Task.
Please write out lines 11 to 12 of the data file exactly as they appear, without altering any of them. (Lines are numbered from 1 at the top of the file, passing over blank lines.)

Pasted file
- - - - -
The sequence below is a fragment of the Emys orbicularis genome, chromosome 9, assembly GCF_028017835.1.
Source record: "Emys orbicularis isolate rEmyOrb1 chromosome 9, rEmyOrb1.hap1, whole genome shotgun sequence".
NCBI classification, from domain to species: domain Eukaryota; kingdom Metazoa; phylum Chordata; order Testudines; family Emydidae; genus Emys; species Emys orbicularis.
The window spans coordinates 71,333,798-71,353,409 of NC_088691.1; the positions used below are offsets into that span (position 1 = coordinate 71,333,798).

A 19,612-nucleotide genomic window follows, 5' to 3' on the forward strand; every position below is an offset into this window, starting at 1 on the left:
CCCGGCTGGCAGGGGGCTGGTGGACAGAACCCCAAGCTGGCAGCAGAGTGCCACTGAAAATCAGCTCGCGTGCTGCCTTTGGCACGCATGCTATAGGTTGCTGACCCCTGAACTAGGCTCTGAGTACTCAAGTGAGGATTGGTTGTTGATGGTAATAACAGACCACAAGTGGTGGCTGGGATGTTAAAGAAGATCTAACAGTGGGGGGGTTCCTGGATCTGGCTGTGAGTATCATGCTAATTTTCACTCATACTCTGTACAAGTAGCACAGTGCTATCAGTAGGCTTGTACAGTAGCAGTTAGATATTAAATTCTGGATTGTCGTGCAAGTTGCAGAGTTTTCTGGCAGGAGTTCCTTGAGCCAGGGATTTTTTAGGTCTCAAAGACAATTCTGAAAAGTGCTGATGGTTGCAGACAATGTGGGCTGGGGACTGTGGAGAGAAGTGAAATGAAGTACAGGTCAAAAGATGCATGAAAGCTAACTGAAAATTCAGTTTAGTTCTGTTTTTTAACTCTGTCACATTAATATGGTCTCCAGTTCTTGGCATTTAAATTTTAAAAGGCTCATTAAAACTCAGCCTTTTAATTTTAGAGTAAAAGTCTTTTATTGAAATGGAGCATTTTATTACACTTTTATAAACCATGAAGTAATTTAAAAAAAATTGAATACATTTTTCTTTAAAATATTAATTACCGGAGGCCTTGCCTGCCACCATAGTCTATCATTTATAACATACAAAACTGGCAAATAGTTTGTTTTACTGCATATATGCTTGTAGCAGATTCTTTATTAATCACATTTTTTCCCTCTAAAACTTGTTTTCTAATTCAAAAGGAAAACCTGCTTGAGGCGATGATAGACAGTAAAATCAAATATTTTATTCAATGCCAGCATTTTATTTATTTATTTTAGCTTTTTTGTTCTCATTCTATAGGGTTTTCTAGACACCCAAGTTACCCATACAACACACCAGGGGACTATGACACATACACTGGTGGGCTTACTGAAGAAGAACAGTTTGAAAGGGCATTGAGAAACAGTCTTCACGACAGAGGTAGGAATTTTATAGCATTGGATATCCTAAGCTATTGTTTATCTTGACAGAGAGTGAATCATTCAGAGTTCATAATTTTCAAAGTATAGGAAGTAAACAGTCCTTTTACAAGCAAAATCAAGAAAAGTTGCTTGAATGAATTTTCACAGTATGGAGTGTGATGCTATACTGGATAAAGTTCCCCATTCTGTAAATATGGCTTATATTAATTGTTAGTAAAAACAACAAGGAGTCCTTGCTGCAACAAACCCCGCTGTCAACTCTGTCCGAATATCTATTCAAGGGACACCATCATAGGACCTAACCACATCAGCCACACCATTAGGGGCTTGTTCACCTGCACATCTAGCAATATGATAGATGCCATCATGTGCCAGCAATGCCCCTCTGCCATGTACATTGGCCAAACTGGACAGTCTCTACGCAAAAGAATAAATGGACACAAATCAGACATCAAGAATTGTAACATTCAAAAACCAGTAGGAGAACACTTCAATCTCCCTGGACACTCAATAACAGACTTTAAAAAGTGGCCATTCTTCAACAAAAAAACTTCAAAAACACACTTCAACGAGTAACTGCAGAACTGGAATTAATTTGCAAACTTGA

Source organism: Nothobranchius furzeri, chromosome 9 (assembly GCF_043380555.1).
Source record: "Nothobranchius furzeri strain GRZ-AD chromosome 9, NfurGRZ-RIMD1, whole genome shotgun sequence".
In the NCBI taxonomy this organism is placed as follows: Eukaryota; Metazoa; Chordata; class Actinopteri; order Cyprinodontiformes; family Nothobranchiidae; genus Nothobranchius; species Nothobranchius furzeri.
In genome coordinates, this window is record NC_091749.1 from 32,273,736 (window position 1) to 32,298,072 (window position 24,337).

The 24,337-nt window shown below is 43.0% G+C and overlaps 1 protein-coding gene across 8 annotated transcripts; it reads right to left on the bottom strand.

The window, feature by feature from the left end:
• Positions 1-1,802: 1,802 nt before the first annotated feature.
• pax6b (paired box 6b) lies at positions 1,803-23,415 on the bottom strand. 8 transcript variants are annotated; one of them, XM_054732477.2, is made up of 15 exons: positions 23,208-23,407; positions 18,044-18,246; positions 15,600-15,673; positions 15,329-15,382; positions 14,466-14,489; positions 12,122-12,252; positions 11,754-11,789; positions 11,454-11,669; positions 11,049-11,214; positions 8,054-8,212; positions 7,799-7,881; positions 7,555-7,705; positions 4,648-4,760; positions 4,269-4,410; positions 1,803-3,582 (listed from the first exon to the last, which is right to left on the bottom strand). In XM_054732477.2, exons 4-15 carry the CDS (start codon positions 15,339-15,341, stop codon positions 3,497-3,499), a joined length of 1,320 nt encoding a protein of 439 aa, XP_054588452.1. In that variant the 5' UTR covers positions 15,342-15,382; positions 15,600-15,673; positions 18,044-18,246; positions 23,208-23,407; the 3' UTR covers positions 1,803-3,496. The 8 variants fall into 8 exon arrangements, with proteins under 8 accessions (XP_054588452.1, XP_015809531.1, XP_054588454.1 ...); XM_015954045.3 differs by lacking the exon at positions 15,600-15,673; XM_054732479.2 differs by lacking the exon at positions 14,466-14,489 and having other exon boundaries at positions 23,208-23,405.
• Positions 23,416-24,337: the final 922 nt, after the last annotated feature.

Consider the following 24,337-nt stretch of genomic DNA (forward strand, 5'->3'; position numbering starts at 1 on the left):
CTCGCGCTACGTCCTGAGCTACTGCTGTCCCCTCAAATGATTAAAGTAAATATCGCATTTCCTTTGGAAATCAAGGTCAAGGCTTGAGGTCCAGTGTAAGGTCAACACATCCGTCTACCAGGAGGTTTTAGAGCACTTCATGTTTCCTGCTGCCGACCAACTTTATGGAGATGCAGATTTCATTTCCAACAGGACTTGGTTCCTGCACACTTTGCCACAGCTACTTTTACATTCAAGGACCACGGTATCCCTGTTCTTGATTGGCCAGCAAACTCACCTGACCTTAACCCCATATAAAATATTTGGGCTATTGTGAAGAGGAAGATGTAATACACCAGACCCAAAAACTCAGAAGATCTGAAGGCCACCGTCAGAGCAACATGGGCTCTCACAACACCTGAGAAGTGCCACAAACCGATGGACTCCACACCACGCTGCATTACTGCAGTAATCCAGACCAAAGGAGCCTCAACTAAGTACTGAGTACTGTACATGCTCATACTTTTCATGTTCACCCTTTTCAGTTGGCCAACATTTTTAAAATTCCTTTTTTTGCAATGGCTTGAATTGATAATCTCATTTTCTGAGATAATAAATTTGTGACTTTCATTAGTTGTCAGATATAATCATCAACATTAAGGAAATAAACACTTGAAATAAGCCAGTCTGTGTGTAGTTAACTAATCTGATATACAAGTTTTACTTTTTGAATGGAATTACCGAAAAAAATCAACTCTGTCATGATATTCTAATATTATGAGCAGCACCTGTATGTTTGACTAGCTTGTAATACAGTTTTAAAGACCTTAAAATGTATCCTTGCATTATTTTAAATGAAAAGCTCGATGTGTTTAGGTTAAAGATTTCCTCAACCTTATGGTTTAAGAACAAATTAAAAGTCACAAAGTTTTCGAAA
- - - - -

The 24,337-nt window shown below is 43.0% G+C and overlaps 1 protein-coding gene across 8 annotated transcripts; it reads right to left on the bottom strand.

The window, feature by feature from the left end: